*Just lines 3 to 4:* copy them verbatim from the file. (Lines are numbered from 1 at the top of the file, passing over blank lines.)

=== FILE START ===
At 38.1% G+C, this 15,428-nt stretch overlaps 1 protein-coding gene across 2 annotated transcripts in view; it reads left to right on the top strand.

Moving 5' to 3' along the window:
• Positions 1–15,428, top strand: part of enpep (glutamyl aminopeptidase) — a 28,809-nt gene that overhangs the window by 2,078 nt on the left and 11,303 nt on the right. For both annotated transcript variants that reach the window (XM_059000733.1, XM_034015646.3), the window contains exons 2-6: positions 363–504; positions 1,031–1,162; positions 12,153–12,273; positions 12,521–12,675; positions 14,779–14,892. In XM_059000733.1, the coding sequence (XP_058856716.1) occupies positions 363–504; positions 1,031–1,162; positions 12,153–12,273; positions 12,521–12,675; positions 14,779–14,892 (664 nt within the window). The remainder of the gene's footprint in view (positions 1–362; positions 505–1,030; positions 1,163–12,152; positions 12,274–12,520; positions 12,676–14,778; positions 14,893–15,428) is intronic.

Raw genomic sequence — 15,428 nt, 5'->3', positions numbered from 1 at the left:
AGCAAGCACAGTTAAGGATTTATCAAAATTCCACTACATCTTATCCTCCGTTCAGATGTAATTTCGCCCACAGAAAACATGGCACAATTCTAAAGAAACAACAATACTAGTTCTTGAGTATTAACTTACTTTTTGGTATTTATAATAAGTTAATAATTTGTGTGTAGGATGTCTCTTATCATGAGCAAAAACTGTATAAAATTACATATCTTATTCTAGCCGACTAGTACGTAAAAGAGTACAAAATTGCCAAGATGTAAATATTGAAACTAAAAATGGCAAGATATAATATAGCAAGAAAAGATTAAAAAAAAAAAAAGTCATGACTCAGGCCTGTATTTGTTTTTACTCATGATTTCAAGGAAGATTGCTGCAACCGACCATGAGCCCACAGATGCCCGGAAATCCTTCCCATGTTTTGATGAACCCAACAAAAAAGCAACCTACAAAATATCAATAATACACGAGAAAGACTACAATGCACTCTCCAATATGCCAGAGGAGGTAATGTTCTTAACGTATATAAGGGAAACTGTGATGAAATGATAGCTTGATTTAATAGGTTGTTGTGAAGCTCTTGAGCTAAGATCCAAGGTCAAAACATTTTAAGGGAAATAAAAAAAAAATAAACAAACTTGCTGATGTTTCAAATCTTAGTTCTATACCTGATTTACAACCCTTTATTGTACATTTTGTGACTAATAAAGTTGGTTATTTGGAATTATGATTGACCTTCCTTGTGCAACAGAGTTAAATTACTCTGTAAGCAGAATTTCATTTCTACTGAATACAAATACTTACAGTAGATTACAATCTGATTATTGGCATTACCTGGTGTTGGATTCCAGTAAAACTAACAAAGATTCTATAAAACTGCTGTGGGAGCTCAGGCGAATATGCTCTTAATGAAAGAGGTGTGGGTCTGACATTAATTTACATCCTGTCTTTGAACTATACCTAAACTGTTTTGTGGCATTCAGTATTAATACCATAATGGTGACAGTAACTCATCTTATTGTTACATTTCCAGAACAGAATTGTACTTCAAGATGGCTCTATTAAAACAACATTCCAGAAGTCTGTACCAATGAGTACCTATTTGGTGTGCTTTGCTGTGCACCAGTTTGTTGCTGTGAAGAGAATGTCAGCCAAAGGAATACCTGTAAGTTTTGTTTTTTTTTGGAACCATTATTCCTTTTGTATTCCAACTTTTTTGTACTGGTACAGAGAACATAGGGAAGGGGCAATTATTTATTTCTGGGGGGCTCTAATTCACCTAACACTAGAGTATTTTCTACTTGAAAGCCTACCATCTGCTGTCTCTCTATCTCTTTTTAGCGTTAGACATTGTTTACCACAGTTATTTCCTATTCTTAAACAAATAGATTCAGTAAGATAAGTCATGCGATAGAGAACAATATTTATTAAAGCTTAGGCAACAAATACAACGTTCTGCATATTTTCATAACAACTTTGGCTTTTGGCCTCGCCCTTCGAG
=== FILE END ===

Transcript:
• Positions 1–15,428, top strand: part of enpep (glutamyl aminopeptidase) — a 28,809-nt gene that overhangs the window by 2,078 nt on the left and 11,303 nt on the right. For both annotated transcript variants that reach the window (XM_059000733.1, XM_034015646.3), the window contains exons 2-6: positions 363–504; positions 1,031–1,162; positions 12,153–12,273; positions 12,521–12,675; positions 14,779–14,892. In XM_059000733.1, the coding sequence (XP_058856716.1) occupies positions 363–504; positions 1,031–1,162; positions 12,153–12,273; positions 12,521–12,675; positions 14,779–14,892 (664 nt within the window). The remainder of the gene's footprint in view (positions 1–362; positions 505–1,030; positions 1,163–12,152; positions 12,274–12,520; positions 12,676–14,778; positions 14,893–15,428) is intronic.

Raw genomic sequence — 15,428 nt, 5'->3', positions numbered from 1 at the left: